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Microplastics and early life stages of freshwater mussels: What we know to date

To date, much of what we know about how microplastics interact with animals in lakes and streams rests with testing zooplankton and fish. Much less is known about how benthic organisms interact with microplastics. Benthic organisms are those that live at or on the bottom section of a waterbody, often burrowing in the sediment to find food or simply to position themselves right at the sediment-water interface. An important benthic organism that is under-represented in microplastic research to date is the freshwater mussel, specifically species found here in Southern Ontario that are part of the Unionidae family (unionids).

A petri dish of juvenile mussels

Unionids are important players in whichever waterbody they inhabit, since they filter overlying water and ensure that the sediment is re-worked so that other aquatic invertebrates can easily live in the sediment. They are also highly valued since they have proven to be very sensitive to a variety of anthropogenic contaminants. Unfortunately, because of this, they are one of the most imperiled groups of aquatic organisms in North America. Their unique life cycle, which is dependent on the maturation of a parasitic larva (glochidium) on the gill of a fish host, also reinforces their dependence on a fully functioning ecosystem. To understand the full impacts that microplastics may have on freshwater mussels, we looked at the effects that multiple polymer types and sizes may have on three distinct unionid life stages.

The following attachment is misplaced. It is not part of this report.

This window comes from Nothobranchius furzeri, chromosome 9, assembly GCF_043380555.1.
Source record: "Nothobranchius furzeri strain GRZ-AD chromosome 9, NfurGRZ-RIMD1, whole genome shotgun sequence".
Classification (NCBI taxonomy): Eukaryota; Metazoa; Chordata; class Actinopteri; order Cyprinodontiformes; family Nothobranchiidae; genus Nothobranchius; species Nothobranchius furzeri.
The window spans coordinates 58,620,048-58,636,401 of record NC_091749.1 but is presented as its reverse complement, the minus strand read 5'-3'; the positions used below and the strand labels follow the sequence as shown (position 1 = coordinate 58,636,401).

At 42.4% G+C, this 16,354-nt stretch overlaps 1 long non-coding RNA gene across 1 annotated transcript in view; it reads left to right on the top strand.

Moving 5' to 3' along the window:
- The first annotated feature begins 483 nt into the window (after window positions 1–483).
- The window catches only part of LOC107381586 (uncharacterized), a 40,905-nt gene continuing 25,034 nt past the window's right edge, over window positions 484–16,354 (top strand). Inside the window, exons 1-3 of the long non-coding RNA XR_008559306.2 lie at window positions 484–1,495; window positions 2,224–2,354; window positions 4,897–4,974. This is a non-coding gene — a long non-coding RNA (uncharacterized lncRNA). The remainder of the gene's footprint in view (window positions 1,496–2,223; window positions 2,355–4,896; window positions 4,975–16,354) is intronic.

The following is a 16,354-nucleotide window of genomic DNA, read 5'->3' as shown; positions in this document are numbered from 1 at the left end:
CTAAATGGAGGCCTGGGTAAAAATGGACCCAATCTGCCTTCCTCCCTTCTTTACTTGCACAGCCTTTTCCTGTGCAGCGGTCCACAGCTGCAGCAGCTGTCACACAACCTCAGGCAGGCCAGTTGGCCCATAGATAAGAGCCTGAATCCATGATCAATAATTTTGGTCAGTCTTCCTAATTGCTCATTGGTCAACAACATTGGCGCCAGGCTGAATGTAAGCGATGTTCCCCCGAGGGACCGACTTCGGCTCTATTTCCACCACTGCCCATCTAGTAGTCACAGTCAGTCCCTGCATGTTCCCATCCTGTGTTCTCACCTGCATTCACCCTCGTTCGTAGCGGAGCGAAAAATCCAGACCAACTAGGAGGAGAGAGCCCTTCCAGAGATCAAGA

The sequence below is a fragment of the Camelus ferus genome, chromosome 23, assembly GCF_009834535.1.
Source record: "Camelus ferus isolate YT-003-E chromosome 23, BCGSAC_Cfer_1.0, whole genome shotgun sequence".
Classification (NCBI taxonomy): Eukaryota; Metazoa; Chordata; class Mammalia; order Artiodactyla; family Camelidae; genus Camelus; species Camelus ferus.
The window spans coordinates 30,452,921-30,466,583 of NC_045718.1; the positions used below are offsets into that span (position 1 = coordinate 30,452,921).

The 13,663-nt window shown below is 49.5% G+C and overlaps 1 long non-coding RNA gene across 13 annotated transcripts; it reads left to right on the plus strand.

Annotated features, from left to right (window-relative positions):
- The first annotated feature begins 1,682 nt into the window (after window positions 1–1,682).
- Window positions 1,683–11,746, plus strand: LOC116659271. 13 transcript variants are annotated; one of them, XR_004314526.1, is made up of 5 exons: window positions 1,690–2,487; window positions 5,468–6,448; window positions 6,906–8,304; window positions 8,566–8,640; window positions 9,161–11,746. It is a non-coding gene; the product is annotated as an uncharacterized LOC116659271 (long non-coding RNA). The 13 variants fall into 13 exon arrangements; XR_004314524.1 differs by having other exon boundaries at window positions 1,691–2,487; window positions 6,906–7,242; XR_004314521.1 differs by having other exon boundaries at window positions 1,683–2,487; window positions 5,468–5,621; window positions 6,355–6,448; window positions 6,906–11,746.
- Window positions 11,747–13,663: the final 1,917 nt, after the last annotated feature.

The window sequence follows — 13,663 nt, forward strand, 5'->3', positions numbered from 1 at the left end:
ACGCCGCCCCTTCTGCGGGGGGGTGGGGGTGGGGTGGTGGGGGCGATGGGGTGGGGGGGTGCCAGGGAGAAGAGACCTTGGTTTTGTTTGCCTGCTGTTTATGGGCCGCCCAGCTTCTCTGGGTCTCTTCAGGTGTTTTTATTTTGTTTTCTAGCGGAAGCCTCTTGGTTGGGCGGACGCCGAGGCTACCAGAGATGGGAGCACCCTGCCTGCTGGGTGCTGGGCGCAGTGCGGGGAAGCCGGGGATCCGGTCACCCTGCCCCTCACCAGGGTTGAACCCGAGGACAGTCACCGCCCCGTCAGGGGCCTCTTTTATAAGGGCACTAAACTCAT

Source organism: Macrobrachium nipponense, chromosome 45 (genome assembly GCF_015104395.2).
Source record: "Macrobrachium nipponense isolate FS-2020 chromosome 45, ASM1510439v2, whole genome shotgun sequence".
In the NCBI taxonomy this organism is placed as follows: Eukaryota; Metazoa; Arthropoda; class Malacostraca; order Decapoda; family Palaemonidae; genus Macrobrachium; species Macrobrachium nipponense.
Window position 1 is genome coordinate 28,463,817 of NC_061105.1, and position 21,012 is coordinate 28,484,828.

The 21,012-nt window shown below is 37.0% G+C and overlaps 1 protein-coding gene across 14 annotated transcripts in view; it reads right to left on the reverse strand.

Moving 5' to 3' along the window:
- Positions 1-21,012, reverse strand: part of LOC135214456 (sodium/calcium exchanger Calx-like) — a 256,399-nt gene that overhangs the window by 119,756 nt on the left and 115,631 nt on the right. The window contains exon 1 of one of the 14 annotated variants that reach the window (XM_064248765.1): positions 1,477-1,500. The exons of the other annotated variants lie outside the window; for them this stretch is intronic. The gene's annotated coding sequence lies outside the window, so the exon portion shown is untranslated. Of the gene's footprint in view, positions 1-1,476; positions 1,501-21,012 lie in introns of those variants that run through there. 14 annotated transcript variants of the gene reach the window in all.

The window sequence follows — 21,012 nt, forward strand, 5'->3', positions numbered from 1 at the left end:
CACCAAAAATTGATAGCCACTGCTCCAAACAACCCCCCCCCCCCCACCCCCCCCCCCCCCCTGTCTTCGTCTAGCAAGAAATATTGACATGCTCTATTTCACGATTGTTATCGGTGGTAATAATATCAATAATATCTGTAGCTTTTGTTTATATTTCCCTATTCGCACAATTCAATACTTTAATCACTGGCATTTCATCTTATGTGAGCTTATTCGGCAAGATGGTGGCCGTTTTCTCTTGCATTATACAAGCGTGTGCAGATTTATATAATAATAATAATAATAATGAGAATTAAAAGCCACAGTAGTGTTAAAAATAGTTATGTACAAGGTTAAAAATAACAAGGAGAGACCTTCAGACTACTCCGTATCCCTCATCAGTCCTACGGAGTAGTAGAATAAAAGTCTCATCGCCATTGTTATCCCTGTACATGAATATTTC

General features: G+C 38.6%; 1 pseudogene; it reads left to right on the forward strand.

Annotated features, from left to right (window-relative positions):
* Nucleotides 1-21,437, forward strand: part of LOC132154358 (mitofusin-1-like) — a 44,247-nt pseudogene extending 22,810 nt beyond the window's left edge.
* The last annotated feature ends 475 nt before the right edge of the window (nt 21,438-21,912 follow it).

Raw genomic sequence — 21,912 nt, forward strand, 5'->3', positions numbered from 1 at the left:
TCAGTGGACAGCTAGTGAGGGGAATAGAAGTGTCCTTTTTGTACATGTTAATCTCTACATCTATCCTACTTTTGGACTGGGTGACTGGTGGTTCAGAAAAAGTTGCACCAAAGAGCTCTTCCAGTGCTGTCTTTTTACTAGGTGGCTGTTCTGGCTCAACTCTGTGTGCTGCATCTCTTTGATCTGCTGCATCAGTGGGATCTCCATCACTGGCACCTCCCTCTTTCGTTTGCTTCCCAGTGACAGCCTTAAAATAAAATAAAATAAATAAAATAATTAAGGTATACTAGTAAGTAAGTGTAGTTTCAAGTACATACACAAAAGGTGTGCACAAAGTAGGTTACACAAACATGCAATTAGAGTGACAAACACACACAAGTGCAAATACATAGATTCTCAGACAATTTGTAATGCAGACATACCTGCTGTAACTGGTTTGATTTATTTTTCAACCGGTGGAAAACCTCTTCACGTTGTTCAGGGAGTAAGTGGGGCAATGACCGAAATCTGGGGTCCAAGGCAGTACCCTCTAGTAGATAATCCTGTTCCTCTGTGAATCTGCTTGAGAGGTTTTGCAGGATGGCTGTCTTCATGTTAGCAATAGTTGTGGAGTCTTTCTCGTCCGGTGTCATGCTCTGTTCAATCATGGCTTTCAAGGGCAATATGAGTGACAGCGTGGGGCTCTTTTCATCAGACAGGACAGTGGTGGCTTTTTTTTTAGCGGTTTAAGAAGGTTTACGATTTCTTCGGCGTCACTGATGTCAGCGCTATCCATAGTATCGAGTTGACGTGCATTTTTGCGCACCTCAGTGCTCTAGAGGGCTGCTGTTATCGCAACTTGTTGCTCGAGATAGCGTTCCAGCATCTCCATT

The first round of testing focused on the earliest life stage, the glochidium.

Glochidia exposed to various types of microplastics

By exposing these glochidia to different types of microplastics including polystyrene and polyethylene spheres and polyester fibers, we found that there was no significant effect on their survival following an acute (short-term) test. These effects were seen when using glochidia from both Lampsilis siliquoidea (one of the most far-reaching mussels in Canada), and Lampsilis fasciola (a mussel current listed as special concern under the Species at Risk Act).

Example of an experimental set-up where juvenile mussels were exposed to microplastics through their food

Next, we exposed juvenile L. siliquoidea mussels which were approximately 1-2 years old in sub-chronic (slightly longer term) tests. Here we found that microplastics did not affect mussel survival, growth or their ability to bury in the sand. What remains to be seen is at what rate juvenile mussels took up the microplastics that were in their food, and how quickly these same mussels are able to clear the plastics from their system. Preliminary data shows that they are very efficient at clearing (depurating) polystyrene spheres. Future work will focus on determining the depuration capability for other microplastics tested, to better characterize the risk that microplastics may pose to these early life stages.

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